Doping aftermath: Now, SAI panel looks for scapegoat
As always, the Sports Authority of India, instead of addressing the larger issue of doping, has taken action against some officials whose roles in the whole episode is negligible.india Updated: Jul 08, 2011 01:38 IST
As always, the Sports Authority of India, instead of addressing the larger issue of doping, has taken action against some officials whose roles in the whole episode is negligible.
While giving a clean chit to chief national coach, Bahadur Singh, and NIS, Patiala, executive director, LS Ranawat, without whose knowledge nothing should budge, two staff members of the girls hostel - a warden and a caretaker - have been held responsible.
SAI director-general, Desh Deepak Verma, confirmed this on Thursday, saying, "Sunita Bedi (caretaker) has been transferred, while Kalpana Debnath (warden), has been withdrawn from her post."
Medical expert at NIS, Patiala, M Bhattacharya, has also been served a show-cause notice.SAI's baffling move is not limited to just this. Even the head of the fact-finding panel is SAI's executive director (Teams) PC Kashyap --- the same person who is responsible for the conduct of the camps.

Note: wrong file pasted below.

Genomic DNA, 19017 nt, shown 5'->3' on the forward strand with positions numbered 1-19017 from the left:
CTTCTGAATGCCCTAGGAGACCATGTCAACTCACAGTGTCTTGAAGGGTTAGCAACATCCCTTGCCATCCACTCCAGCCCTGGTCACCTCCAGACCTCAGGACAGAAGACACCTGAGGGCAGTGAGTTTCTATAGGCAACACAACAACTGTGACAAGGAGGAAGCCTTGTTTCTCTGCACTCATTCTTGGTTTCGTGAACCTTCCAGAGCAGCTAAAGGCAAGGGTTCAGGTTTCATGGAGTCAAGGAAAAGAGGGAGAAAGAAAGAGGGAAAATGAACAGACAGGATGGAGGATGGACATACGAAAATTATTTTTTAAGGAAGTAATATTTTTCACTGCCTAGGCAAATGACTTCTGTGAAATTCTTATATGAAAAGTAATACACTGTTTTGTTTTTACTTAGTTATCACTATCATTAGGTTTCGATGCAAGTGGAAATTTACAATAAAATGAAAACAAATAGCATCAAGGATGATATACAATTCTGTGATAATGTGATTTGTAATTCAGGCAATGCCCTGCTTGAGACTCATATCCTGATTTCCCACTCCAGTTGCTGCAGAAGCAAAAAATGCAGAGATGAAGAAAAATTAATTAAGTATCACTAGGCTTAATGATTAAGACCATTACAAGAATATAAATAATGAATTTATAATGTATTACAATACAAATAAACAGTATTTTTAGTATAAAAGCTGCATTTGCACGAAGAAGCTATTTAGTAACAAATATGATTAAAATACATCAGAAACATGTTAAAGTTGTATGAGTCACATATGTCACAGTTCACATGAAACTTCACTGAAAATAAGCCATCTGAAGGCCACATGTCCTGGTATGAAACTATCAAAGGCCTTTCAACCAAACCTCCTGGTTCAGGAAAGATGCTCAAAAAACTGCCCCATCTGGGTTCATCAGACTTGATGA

No senior official has been held responsible for allowing the foreign coach to distribute supplements to athletes. Going by the rule, the foreign coach is not authorised to give supplements or medicines without the knowledge of the higher authorities and doctors.
Two national-level coaches associated with the women's 400m squad have also been held responsible for the fiasco. While RS Sidhu has been suspended, N Ramesh has been given a milder punishment. "A show-cause notice will be served to Ramesh after he is back from Kobe, Japan," the director-general said. In Bangalore, where two junior lifters failed dope tests, the services of lifting coach, Naveen Kumar, has been terminated. The SAI director-general said that in future doping incidents, the entire team, including accompanying officials, will be held responsible.
Judge to probe
AFP adds: The sports ministry appointed a retired judge to head an inquiry into the scandal. Mukul Mudgal will "enquire into the role of agencies involved, if any, and suggest remedial measures to improve the protocols of dope testing and its integrity," the ministry said. He is expected to report back within six weeks.